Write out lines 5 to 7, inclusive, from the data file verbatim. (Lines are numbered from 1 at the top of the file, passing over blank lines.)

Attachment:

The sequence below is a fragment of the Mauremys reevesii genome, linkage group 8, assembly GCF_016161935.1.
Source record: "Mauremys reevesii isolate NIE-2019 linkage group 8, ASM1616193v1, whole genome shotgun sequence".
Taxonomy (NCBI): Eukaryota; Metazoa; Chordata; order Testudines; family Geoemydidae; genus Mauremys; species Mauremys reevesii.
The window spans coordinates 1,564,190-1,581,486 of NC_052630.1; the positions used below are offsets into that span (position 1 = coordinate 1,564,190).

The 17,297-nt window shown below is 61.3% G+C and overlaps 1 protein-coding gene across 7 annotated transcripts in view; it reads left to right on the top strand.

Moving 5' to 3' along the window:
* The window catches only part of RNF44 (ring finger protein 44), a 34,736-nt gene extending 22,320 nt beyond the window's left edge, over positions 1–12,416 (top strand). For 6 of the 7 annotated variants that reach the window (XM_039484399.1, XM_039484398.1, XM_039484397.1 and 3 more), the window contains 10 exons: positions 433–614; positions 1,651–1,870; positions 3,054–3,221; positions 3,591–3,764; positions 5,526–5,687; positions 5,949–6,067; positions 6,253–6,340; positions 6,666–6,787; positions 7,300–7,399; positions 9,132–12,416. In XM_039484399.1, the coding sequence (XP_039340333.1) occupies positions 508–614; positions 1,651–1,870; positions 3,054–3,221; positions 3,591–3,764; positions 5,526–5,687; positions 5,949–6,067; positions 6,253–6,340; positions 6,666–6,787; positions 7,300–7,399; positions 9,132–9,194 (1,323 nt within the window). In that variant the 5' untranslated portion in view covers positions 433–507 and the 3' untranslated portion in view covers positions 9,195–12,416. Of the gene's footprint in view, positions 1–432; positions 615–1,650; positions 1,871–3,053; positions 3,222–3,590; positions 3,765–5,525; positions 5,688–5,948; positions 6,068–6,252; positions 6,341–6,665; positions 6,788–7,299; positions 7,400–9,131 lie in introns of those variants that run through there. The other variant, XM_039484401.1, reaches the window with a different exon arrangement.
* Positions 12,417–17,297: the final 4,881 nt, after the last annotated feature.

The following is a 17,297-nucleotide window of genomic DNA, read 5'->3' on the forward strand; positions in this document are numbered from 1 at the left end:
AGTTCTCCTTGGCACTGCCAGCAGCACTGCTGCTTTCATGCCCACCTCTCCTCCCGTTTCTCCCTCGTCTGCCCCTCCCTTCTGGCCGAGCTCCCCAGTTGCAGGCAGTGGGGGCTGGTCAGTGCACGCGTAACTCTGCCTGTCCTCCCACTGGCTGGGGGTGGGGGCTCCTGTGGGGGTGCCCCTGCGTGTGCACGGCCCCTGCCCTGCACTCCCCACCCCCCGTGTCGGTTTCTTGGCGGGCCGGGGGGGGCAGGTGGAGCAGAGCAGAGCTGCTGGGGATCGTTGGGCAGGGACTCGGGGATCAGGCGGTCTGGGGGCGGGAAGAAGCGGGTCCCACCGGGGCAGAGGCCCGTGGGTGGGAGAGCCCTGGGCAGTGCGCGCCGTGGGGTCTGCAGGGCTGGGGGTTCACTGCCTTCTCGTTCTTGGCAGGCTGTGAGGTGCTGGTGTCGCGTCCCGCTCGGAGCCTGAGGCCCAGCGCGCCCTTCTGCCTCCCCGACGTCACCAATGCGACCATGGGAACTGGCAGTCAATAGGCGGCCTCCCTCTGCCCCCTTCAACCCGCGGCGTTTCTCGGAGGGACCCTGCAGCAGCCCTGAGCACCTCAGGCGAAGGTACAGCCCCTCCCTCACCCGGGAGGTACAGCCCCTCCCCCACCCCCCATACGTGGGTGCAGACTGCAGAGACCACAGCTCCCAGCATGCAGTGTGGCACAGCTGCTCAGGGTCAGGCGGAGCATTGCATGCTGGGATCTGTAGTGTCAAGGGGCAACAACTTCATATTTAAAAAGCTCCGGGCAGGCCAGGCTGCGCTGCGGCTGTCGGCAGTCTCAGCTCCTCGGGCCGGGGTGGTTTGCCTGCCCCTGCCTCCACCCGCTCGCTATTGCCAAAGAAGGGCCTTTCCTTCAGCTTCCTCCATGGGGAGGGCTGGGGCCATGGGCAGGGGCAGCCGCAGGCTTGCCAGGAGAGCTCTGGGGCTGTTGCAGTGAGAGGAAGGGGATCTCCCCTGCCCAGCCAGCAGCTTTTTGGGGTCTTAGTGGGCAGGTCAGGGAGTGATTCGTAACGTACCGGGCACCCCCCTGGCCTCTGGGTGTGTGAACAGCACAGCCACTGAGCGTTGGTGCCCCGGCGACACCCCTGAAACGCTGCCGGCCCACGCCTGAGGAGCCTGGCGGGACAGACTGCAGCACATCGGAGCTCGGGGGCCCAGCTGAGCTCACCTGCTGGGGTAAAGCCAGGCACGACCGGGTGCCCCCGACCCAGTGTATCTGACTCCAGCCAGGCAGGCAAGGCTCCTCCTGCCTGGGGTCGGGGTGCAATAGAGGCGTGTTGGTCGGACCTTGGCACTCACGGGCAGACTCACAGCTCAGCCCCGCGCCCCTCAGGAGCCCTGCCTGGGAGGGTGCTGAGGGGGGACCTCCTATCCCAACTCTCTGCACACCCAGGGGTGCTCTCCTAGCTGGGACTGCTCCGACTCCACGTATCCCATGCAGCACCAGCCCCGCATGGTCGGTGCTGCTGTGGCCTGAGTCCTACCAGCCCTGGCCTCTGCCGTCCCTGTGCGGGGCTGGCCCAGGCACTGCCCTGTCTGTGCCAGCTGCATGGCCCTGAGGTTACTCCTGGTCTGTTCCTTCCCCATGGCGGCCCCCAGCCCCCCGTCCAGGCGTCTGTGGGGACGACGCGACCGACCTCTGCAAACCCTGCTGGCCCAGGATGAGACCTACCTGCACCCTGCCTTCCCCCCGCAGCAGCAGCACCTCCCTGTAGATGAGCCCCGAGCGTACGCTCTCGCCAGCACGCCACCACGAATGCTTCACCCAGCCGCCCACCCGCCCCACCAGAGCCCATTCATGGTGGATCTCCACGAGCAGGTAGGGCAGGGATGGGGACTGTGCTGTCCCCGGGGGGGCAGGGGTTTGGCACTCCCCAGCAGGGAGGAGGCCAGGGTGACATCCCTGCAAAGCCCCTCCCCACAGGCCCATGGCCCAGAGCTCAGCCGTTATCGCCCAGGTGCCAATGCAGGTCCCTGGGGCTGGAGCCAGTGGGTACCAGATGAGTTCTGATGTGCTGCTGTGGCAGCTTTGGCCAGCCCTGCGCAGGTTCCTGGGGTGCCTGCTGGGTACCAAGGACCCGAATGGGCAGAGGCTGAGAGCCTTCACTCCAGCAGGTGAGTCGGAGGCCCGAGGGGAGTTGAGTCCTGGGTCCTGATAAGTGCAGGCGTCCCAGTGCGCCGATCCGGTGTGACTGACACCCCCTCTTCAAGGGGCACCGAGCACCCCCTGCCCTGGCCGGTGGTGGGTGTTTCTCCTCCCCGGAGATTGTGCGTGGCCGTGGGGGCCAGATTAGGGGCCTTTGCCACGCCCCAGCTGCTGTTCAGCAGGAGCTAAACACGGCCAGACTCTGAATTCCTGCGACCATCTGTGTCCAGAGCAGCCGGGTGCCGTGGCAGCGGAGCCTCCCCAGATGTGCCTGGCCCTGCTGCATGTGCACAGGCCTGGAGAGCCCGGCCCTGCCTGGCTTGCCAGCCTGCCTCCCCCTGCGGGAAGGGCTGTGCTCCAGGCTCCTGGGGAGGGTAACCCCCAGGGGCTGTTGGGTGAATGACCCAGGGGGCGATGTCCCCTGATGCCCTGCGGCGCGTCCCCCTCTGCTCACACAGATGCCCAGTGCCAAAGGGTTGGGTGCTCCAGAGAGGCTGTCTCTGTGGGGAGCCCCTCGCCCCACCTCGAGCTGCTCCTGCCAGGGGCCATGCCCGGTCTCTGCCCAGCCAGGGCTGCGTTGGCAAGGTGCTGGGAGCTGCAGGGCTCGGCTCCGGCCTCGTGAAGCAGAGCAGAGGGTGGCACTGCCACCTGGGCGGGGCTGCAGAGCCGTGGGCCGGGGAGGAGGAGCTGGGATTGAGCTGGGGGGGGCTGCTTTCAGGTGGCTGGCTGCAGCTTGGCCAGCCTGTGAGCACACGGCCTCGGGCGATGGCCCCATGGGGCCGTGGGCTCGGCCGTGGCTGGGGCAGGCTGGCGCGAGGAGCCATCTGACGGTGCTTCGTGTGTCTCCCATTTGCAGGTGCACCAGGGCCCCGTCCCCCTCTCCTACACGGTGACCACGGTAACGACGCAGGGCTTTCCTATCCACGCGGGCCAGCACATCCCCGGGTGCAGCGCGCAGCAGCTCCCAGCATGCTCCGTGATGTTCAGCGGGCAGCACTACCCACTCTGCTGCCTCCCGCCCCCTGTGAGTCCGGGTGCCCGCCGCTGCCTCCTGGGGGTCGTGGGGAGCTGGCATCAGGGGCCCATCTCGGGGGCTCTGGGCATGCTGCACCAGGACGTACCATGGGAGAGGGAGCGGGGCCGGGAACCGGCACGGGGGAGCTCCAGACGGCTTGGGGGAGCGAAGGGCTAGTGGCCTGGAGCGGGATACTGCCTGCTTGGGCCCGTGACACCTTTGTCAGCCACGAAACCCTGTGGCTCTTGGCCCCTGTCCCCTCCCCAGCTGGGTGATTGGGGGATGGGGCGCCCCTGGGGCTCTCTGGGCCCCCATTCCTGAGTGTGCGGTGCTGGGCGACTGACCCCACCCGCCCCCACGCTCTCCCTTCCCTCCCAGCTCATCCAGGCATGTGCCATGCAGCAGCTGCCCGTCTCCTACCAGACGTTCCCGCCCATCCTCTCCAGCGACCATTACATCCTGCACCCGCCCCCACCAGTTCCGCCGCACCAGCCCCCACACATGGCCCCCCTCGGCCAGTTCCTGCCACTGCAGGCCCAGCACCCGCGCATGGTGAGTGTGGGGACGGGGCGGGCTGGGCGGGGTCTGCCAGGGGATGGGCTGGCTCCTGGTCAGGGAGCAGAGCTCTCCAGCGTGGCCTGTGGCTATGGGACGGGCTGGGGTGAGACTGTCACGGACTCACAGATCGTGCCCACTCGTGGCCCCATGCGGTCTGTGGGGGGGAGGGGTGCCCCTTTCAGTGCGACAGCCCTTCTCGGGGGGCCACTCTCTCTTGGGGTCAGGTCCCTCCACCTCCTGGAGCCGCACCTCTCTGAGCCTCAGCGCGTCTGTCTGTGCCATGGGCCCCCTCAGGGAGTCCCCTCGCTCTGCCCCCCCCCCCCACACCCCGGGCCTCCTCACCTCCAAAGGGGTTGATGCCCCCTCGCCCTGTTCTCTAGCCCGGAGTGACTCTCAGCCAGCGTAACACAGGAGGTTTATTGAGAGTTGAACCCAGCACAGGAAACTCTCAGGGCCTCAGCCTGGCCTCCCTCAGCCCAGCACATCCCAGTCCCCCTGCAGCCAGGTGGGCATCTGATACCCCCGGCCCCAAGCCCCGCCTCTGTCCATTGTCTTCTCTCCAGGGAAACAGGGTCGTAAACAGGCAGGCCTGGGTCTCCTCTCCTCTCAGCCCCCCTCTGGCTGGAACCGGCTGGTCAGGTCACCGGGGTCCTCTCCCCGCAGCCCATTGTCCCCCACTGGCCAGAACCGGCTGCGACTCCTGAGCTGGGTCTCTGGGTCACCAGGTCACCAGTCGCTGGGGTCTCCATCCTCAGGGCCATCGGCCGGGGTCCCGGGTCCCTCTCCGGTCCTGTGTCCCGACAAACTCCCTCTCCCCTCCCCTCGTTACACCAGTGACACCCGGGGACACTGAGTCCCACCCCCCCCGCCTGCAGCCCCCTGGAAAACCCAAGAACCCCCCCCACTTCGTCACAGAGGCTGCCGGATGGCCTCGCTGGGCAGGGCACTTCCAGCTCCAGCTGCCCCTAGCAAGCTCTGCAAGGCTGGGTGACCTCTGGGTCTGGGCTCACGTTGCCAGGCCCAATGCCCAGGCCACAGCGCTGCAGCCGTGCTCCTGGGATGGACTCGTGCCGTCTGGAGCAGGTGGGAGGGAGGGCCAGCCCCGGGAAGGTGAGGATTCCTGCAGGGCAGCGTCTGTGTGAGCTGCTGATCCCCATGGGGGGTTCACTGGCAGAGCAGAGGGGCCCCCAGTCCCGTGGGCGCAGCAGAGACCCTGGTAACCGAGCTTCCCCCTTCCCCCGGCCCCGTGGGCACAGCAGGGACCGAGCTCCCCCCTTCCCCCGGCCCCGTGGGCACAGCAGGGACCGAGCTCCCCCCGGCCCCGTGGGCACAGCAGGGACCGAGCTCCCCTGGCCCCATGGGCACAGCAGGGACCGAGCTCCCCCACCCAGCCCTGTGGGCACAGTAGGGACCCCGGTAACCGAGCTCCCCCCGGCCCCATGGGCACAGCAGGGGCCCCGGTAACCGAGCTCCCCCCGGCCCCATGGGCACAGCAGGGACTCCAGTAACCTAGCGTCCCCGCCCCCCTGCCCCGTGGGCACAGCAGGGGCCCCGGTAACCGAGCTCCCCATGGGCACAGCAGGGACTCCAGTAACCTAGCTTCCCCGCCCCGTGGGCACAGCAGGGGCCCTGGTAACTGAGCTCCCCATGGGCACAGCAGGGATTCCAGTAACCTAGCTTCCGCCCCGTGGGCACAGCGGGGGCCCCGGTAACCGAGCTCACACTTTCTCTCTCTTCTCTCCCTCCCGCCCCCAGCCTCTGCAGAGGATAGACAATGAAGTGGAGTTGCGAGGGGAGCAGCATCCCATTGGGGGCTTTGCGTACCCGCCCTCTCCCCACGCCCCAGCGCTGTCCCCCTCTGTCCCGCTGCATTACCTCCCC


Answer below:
The 17,297-nt window shown below is 61.3% G+C and overlaps 1 protein-coding gene across 7 annotated transcripts in view; it reads left to right on the top strand.

Moving 5' to 3' along the window:
* The window catches only part of RNF44 (ring finger protein 44), a 34,736-nt gene extending 22,320 nt beyond the window's left edge, over positions 1–12,416 (top strand). For 6 of the 7 annotated variants that reach the window (XM_039484399.1, XM_039484398.1, XM_039484397.1 and 3 more), the window contains 10 exons: positions 433–614; positions 1,651–1,870; positions 3,054–3,221; positions 3,591–3,764; positions 5,526–5,687; positions 5,949–6,067; positions 6,253–6,340; positions 6,666–6,787; positions 7,300–7,399; positions 9,132–12,416. In XM_039484399.1, the coding sequence (XP_039340333.1) occupies positions 508–614; positions 1,651–1,870; positions 3,054–3,221; positions 3,591–3,764; positions 5,526–5,687; positions 5,949–6,067; positions 6,253–6,340; positions 6,666–6,787; positions 7,300–7,399; positions 9,132–9,194 (1,323 nt within the window). In that variant the 5' untranslated portion in view covers positions 433–507 and the 3' untranslated portion in view covers positions 9,195–12,416. Of the gene's footprint in view, positions 1–432; positions 615–1,650; positions 1,871–3,053; positions 3,222–3,590; positions 3,765–5,525; positions 5,688–5,948; positions 6,068–6,252; positions 6,341–6,665; positions 6,788–7,299; positions 7,400–9,131 lie in introns of those variants that run through there. The other variant, XM_039484401.1, reaches the window with a different exon arrangement.